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Over the past month, I have asked various U.S. military candidates and active-duty personnel about their favorite workouts. Most of those questioned are working toward getting accepted into the military and later into a special operations program.

The level of intensity in this group is typically higher than average. However, the results show that many recruits and candidates have a favorite but must work on various weaknesses. Whether you are at an advanced level of fitness or a beginner, no one likes to do things they are not good at. Still, this group understands that weaknesses are exposed in military-type training (boot camp, selection, academy).

Lifting Weights

Many recruits and candidates have a history of strength and power training, speed and agility honed from various contact sports. Preparing for the military requires more endurance and muscle stamina for typical training days and testing events, so pulling these athletically strong recruits out of the weight room and introducing them to more calisthenics and cardio-based workouts is not easy.

But if you are going to be successful in future training, the foundation of strength training will help with durability and stability. Still, the focus on the natural weakness of a strength and power athlete cannot be ignored. It’s time to get going with the classic PT Pyramid, super sets and max rep set workouts to progressively build calisthenics and endurance with running, rucking and swimming (if required).

High-Intensity Interval Training (HIIT)

Also a favorite of military candidates, these workouts are designed to improve cardiovascular endurance, muscular strength and overall physical fitness but tend to focus primarily on the higher end of the heart-rate zone. Training aerobically is also important as long days require an improved work capacity and the ability to recover quickly. Balance out higher and lower intensity and get the best of both sides of the fitness spectrum. See this heart-rate zone article for more information.

HIIT can be done with body-weight exercises, such as push-ups, pull-ups, mountain climbers and jumping jacks, or with equipment such as kettlebells, battle ropes and plyometric boxes. Mixing higher-repetition calisthenics with running, biking, rowing and even swimming is a great way to keep the heart rate and effort levels higher.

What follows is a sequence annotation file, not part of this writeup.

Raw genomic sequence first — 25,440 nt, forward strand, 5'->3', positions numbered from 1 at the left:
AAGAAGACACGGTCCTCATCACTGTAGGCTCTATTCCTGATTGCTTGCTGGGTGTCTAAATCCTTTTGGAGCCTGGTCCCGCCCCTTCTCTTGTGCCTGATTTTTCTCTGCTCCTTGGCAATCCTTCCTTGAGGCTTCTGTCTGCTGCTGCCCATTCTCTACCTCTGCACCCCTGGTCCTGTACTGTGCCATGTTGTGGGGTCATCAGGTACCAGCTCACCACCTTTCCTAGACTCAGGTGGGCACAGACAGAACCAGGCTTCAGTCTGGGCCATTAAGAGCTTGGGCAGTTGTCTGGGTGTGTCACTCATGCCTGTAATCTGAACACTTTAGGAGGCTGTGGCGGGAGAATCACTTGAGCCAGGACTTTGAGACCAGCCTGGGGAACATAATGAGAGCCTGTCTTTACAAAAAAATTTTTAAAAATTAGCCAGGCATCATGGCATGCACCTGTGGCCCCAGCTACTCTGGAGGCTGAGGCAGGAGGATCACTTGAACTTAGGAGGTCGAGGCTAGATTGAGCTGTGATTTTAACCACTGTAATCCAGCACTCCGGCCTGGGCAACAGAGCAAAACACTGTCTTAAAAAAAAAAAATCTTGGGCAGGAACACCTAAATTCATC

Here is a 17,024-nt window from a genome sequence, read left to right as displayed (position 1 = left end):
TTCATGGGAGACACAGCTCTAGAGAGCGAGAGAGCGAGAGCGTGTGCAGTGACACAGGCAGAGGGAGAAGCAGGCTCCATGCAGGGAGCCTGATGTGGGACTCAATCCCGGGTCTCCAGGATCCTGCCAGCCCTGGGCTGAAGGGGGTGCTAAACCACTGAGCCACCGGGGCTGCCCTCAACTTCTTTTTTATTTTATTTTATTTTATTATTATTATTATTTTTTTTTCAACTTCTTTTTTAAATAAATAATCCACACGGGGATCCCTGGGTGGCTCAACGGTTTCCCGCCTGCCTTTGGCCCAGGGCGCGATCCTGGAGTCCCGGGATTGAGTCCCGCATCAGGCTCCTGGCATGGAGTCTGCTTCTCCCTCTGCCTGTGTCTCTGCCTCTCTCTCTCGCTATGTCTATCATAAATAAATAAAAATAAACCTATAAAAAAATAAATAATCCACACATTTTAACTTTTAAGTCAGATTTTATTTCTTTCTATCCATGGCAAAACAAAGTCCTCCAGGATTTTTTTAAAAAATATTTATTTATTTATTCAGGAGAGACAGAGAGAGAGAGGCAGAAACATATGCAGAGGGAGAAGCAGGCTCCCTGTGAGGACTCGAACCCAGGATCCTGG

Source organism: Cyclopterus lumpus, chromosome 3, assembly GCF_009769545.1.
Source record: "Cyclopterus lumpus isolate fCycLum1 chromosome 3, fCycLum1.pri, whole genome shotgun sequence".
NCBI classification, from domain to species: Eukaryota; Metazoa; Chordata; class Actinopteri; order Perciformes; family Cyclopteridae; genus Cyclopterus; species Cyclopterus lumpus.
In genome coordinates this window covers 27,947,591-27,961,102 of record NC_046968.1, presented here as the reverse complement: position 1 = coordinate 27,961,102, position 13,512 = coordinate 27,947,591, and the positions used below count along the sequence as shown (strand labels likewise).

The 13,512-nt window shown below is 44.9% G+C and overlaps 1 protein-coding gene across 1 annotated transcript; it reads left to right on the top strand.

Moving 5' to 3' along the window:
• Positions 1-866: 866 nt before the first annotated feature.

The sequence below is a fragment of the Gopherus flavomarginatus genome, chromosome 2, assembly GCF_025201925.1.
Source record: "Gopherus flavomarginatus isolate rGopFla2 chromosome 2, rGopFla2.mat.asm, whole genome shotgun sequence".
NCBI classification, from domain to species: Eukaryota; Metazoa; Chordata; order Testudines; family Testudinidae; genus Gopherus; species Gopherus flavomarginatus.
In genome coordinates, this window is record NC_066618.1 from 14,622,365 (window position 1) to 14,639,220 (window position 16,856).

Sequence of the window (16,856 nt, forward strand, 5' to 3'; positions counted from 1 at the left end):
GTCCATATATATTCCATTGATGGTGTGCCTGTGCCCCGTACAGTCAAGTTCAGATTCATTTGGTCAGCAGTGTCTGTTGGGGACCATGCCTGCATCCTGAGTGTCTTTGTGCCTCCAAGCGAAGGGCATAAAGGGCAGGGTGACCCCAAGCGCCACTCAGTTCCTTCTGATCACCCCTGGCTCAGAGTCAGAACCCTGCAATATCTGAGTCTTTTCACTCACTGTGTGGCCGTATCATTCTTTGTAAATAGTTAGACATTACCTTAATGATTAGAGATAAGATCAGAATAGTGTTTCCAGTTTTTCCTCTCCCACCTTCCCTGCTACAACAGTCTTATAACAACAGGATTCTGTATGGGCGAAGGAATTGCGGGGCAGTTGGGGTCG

Long-Distance Running

Many of you enjoy running. Long-distance running and fast-paced timed run testing preparation is their happy-place, go-to workout. The endurance athlete preparing for military service, though, requires time under weights to build strength and should do calisthenics to work on upper-body muscle stamina.

The good news is that transitioning from an endurance athlete to a physical training, or PT, animal is quick, as the body can easily combine muscle stamina (high repetitions) with endurance training. However, the strength component is another story. Telling a runner to run less and lift more goes over the same as telling a strength athlete to lift less and run more. However, both athletes must make a small sacrifice to be more well-rounded and handle heavy load-bearing days, longer runs, rucks, and/or swimming and diving days.

Group PT

A large section of the group enjoys group PT sessions where an instructor leads them in exercises such as push-ups, pull-ups, sit-ups, plank poses, running and more. These include spin classes, yoga and other boot-camp fitness classes. In fact, see this video link of a summer seminar workout I led at the U.S. Naval Academy. This workout is geared for recruits new to military fitness and helps them understand the requirements of fitness standards and testing techniques.

Tactical fitness is a way of training that helps you become good at everything, versus excellent at one fitness element with opposite weaknesses. Remember, military training is focused on strength, power, speed, agility, muscle stamina, endurance (multiple modes), flexibility, mobility and grip. All these elements of fitness build needed components of durability, stability, work capacity and stress mitigation. This requires workouts that include a variety of calisthenics, weightlifting and cardiovascular exercises to build strength, agility and stamina.

As military candidates and active-duty military personnel, engaging in a diverse range of fitness training is crucial. This is not just about your favorite workouts but about developing a well-rounded athletic ability essential for military duties and career longevity. Remember, if you choose a military career, you’ll spend more time being older than younger, significantly impacting your training needs as they need to evolve. Whether you’re training for boot camp, preparing for a deployment or just striving to stay in optimal shape, a wide range of workouts that do not ignore personal weaknesses will help you reach your fitness goals and excel in your military career.

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